Going forward into the future, agricultural scientists using techniques such as gene editing can help make crop and livestock species more resistant to the impacts of climate change, and also potentially increase certain crops’ ability to mitigate climate change.
As a result of the Drought Tolerant Maize for Africa (DTMA) project… millions of African farmers now have access to seed to grow drought-tolerant maize (corn), helping them improve their yields by as much as 30 percent.
The success of the DTMA project has spurred similar research regarding drought tolerance on other major cash crops, including coffee in Uganda, soybeans and wheat in Argentina, rice grown in India, the Philippines, and Nepal, and canola in Canada.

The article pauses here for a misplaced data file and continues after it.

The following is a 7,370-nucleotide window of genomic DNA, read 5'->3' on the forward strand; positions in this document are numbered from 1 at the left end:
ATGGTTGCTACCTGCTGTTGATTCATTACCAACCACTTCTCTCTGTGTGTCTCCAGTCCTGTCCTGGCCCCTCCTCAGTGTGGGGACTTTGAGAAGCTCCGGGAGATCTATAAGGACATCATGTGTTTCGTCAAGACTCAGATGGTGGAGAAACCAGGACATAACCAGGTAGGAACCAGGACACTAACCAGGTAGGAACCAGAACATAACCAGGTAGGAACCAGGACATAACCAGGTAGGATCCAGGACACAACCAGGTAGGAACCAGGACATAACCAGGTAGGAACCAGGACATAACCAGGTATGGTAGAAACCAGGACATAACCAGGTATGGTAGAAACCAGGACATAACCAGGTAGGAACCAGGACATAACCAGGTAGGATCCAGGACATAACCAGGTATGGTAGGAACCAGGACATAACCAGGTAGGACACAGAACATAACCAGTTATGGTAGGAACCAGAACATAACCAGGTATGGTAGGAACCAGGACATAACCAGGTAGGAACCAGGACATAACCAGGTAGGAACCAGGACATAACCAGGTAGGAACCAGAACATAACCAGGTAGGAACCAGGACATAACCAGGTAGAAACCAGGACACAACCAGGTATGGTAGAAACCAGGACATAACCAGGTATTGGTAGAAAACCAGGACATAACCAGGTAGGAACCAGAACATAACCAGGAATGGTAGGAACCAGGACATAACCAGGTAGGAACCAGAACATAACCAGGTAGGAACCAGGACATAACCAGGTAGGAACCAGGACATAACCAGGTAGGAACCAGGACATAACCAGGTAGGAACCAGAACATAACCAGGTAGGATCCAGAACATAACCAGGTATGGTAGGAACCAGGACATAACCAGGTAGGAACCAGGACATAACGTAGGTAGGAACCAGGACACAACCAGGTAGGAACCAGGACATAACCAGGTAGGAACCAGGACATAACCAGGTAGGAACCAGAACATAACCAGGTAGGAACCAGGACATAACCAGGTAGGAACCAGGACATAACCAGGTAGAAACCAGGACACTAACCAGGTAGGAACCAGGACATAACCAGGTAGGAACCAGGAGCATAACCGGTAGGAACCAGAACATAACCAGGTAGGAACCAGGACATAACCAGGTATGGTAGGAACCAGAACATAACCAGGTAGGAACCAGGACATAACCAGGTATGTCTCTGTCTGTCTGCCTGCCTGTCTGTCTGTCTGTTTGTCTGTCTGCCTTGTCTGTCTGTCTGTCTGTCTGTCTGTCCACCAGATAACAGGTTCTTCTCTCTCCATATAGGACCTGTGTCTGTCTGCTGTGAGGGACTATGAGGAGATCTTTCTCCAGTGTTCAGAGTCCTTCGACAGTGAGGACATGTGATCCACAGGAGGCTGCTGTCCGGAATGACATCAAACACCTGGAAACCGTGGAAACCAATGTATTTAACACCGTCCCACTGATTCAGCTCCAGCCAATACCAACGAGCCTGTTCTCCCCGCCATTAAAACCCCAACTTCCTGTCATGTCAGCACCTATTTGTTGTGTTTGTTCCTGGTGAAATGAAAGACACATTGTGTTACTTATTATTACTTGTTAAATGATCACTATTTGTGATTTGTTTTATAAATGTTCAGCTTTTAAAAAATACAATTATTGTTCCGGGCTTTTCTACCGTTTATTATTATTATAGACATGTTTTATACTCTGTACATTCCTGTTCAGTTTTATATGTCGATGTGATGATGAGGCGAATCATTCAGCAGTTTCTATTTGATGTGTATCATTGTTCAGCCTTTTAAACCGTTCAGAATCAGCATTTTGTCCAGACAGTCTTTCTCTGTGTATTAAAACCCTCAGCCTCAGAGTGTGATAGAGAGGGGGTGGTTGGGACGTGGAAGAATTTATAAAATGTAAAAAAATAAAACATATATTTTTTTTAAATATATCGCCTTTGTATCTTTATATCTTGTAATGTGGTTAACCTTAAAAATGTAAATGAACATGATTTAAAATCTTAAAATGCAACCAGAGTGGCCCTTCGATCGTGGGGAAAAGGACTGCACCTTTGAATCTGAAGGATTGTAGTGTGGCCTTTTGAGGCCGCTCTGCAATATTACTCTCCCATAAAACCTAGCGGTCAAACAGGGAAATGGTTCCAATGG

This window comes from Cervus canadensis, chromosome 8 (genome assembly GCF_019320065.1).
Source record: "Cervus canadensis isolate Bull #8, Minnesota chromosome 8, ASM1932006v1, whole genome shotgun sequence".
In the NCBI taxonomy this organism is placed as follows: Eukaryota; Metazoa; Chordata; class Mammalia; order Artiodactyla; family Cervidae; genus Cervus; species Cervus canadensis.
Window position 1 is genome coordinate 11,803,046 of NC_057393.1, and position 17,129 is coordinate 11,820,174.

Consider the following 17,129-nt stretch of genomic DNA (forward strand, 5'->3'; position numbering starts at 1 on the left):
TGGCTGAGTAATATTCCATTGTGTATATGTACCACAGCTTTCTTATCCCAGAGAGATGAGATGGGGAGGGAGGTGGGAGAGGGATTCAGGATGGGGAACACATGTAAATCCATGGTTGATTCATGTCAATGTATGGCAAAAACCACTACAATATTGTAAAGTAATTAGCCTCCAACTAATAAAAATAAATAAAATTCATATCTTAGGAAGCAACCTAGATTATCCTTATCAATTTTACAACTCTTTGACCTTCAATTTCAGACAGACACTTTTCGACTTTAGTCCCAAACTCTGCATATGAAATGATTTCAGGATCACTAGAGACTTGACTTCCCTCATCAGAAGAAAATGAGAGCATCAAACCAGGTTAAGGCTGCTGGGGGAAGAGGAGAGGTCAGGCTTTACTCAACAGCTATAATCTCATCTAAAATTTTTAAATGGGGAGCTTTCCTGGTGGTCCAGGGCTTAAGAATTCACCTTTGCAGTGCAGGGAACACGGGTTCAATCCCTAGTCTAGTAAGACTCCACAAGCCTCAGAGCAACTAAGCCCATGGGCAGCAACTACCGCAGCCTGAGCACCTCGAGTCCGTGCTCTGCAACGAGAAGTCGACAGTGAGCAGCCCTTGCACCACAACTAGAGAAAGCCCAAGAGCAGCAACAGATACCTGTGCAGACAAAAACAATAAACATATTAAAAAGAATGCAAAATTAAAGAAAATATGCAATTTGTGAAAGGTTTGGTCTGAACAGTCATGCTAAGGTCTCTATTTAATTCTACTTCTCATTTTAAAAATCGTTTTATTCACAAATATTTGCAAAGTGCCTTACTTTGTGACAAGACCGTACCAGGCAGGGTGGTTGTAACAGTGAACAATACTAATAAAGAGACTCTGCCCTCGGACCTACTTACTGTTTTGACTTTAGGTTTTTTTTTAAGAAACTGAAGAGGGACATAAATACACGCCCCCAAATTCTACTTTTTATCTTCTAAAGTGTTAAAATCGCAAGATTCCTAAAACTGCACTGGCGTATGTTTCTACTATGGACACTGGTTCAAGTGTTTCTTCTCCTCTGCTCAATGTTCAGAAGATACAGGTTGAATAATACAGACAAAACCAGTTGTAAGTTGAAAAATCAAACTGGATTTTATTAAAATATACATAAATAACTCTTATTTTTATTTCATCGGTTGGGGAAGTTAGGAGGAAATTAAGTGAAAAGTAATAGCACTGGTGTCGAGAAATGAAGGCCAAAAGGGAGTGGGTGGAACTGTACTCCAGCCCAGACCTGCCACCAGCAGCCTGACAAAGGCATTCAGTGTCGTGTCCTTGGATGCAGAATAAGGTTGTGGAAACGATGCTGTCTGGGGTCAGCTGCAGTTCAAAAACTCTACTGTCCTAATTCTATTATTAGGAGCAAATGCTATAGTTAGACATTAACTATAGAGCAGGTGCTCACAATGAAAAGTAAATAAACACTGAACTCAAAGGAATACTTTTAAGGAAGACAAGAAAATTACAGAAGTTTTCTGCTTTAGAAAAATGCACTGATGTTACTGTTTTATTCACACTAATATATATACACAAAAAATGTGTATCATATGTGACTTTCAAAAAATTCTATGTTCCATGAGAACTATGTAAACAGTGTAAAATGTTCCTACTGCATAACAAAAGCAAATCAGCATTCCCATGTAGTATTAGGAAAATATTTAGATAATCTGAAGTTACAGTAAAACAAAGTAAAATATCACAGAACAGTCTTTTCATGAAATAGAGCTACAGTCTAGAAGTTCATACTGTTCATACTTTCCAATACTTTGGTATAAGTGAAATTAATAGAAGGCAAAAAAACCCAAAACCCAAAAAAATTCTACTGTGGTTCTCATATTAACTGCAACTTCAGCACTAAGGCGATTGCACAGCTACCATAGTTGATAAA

More fundamental changes to the physiology of plants are being researched as well, such as the work under the Realizing Increases in Photosynthetic Efficiency (RIPE) project headquartered at the University of Illinois, where scientists are seeking to improve the capacity of plants to convert sunshine, water, and carbon dioxide into plant matter.
With higher levels of carbon dioxide already present in the atmosphere as a result of greenhouse gas emissions, this work could help stave off the expected decline in crop yields due to higher temperatures and more variable precipitation.